"An Auto Caravan left early yesterday morning [17th] en route for Yellowstone Park over the Rocky Mountain Highway. The summit of Two-gwo-tee Pass will be the stopping place on Sunday and appropriate opening ceremonies will be held. Three kinds of bear meat, all varieties of mountain trout, and many other delicious morsels will be served free at the banquet. All tourists are invited to join the caravan."

[Jackson Hole Courier, 18Aug1921]

 

"Two-Gwo-Tee Pass was dedicated as the southern entrance to Yellowstone National park at 1 o’clock Sunday afternoon. A thousand people from Wyoming. Colorado, Idaho, Montana and the mountain west, from far away Florida, from California and from states to the east, the west, the north and the south witnessed the ceremony on the green carpeted slope of the continental divide 115 miles northwest of Lander, where in the spring the melting snows feed streams that flow to the two oceans, where the Teton and Washakie national forests adjoin, and the Fremont and Lincoln county lines meet. The hundreds who gathered there were more than witnesses they were active participants in the dedication, for in a seemingly endless chain of automobiles they had journeyed especially for this occasion distances ranging from a score to hundreds of miles."

[23Aug1921, Casper Star-Tribune]                            

Chief Dick Washakie
Landeer Yellowstone Transportation
Two-gwo-Tee Pass celebration, Togwotee Pass

Top Left:  Shoshone chief invited to the 1921 Two-Gow-Tee Pass highway opening celebration. The author believes this to be Dick Washakie, son of the great Chief Washakie (ca1804/1810 – 1900

[Photo courtesy YNP Archives #57783]

Bottom Left:  Lander-yellowstone Transportation Co. decal featuring Chief Dick Washakie.  [Author Collection]

Top Right:  Jack Haynes photo showing the 1921 highway celebration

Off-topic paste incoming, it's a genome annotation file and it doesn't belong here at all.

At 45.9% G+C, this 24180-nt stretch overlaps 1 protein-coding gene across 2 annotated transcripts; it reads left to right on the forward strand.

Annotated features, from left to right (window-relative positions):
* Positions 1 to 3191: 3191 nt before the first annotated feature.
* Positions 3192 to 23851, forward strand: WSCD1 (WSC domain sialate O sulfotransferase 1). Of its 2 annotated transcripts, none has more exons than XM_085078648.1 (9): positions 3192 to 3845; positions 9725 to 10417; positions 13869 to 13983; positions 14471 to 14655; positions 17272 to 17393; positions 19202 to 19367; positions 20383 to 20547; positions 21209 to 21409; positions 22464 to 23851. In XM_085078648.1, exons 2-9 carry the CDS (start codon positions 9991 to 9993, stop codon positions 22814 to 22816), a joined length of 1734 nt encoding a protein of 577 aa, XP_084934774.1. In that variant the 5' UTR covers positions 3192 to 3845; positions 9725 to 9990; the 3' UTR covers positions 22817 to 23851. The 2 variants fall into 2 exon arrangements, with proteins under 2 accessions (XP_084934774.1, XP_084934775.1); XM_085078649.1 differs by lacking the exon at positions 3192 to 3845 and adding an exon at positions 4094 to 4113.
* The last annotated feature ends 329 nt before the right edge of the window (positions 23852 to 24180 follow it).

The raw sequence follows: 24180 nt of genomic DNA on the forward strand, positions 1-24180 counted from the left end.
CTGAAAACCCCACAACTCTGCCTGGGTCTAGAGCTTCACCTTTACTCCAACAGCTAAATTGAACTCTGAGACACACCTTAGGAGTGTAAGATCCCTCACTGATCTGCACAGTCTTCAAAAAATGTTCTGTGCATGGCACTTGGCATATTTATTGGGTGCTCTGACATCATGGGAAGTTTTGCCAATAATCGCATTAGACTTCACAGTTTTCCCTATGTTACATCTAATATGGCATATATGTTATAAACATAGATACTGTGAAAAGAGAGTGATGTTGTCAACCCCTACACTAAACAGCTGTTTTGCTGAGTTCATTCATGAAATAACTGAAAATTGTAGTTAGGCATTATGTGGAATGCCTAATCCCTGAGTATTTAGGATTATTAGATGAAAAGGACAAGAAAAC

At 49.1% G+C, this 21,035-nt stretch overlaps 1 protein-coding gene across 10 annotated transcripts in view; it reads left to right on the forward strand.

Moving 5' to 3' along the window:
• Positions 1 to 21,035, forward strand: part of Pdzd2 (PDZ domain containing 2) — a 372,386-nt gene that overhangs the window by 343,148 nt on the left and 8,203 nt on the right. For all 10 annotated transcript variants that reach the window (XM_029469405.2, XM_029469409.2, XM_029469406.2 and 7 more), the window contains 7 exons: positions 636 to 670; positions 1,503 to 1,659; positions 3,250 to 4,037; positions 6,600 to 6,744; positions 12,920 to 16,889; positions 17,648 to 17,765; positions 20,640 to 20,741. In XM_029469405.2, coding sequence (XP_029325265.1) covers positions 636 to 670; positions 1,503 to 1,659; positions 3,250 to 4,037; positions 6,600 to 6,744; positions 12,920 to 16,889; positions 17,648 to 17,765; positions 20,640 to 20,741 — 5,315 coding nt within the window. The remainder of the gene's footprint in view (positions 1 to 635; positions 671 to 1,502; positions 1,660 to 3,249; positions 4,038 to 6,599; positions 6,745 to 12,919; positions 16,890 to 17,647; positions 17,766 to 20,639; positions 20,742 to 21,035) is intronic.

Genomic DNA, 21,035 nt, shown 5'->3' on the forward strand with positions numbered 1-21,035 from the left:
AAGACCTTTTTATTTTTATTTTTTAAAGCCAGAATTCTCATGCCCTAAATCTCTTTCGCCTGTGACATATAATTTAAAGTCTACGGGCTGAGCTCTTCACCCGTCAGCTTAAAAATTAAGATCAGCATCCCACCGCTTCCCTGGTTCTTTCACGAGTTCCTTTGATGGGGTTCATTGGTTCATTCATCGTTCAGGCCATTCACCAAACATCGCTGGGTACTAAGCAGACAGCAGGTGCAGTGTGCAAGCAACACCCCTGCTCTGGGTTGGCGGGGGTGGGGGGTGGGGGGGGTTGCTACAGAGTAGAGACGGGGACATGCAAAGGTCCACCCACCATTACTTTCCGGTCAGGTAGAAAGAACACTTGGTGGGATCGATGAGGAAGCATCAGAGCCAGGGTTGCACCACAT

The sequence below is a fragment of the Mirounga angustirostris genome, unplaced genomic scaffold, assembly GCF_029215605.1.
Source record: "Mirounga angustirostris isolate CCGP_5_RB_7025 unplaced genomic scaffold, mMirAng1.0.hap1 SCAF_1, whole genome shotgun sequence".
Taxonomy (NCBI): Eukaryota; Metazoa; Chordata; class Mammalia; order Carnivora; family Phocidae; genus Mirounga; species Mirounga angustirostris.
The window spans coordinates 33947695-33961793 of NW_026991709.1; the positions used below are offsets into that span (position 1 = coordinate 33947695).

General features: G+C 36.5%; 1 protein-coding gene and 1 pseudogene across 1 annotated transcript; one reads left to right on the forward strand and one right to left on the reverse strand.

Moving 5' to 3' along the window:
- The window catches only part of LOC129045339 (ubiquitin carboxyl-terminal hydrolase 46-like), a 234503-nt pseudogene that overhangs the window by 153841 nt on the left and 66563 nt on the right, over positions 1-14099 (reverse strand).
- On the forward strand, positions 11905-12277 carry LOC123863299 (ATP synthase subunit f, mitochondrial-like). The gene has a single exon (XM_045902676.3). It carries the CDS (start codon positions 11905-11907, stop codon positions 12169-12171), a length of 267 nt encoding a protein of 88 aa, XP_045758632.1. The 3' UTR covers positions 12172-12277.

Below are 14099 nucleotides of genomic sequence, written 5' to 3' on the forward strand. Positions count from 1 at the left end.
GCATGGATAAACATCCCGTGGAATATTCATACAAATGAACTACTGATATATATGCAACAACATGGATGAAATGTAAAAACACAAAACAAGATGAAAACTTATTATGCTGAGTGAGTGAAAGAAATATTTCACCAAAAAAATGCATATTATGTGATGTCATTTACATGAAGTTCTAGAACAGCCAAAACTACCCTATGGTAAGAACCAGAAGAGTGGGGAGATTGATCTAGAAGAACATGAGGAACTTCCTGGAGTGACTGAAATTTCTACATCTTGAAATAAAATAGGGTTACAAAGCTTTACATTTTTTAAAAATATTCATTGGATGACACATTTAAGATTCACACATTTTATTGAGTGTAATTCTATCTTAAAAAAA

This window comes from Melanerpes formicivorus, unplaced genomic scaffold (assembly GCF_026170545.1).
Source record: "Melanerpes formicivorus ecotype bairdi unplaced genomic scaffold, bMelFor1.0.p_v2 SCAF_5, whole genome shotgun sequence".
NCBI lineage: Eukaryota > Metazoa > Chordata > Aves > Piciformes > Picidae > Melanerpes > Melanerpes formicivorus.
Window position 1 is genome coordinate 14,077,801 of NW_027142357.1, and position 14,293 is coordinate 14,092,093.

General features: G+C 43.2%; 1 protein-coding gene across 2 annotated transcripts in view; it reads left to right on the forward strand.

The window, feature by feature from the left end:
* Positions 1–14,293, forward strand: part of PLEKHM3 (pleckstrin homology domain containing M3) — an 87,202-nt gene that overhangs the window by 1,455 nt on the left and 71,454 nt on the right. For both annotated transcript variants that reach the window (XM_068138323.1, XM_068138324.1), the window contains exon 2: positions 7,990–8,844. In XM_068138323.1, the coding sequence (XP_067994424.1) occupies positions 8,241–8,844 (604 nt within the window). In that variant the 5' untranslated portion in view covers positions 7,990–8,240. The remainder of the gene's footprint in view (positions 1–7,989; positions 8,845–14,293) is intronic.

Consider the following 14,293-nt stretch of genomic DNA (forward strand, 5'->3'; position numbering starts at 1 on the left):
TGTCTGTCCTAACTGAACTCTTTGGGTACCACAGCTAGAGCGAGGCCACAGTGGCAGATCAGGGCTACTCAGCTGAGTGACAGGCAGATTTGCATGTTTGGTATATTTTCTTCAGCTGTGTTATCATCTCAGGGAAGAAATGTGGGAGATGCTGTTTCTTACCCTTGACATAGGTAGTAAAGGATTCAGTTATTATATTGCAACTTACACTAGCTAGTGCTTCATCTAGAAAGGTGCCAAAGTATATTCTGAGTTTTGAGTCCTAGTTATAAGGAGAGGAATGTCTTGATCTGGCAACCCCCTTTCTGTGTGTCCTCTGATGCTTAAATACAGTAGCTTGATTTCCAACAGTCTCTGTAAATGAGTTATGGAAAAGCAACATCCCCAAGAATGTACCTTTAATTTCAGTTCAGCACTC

[Photo from 1923 C&NW RR brochure, author collection]

The new Rocky Mountain Highway over Two-Gow-Tee Pass to Yellowstone

In 1921 rail passengers at Lander could visit Yellowstone by automobile on the newly built Rocky Mountain Highway. The travelers commenced at Lander, journeyed past Fort Washakie, to Dubois, and stopped for lunch. Afterwards, they proceeded over the mountains through Togwotee Pass to Brooks Lake Lodge for the night, where they could relax, fish or boat. The next morning they proceeded to Moran Junction for lunch at Amoretti Inn.  From Moran tourists could travel south to Jackson Hole or north through the south entrance of Yellowstone.  The Lander-Yellowstone Park Transportation Company provided auto stage service from Lander to Moran, where visitors were transferred to Yellowstone Park Transportation Co. buses for the trip into Yellowstone, arriving at Lake Hotel for dinner.

Brooks Lake Hotel, Brooks Lake Lodge
Amoretti Inn, Jackson Lake Lodge

Top Left:  Two-Gwo-Tee Inn on the Pass, also known as Brooks Lake Lodge. It was the overnight stop on the trip from Lander to Yellowstone.  [Wyoming State Archives, RAN430]

Top Right:  Amoretti Inn at Moran, in sight of Jackson Lake. A lunch stop enroute to the tetons or to Yellowstone.  [Wyoming State Archives, Stimson Collection #4541]

Bottom:  Amoretti Inn and other businesses at Moran, 1920s. The are later became the Jackson Lake Lodge.  [Rockefeller Archives]

Amoretti Inn, Jackson Lake Lodge

Amoretti Inn - Jackson Lake Lodge

 

The hotels along the route from Lander to Yellowstone were built and maintained by the Amoretti Hotel and Camp Company, incorporated in April 1922, "for the object of operating hotels, providing and conducting stores, commissaries, camps and other facilities and equipment, for the conveyance, entertainment and convenience of the tourists." The hotel company was the idea of Eugene Amoretti, long-time area resident and prominent Lander businessman.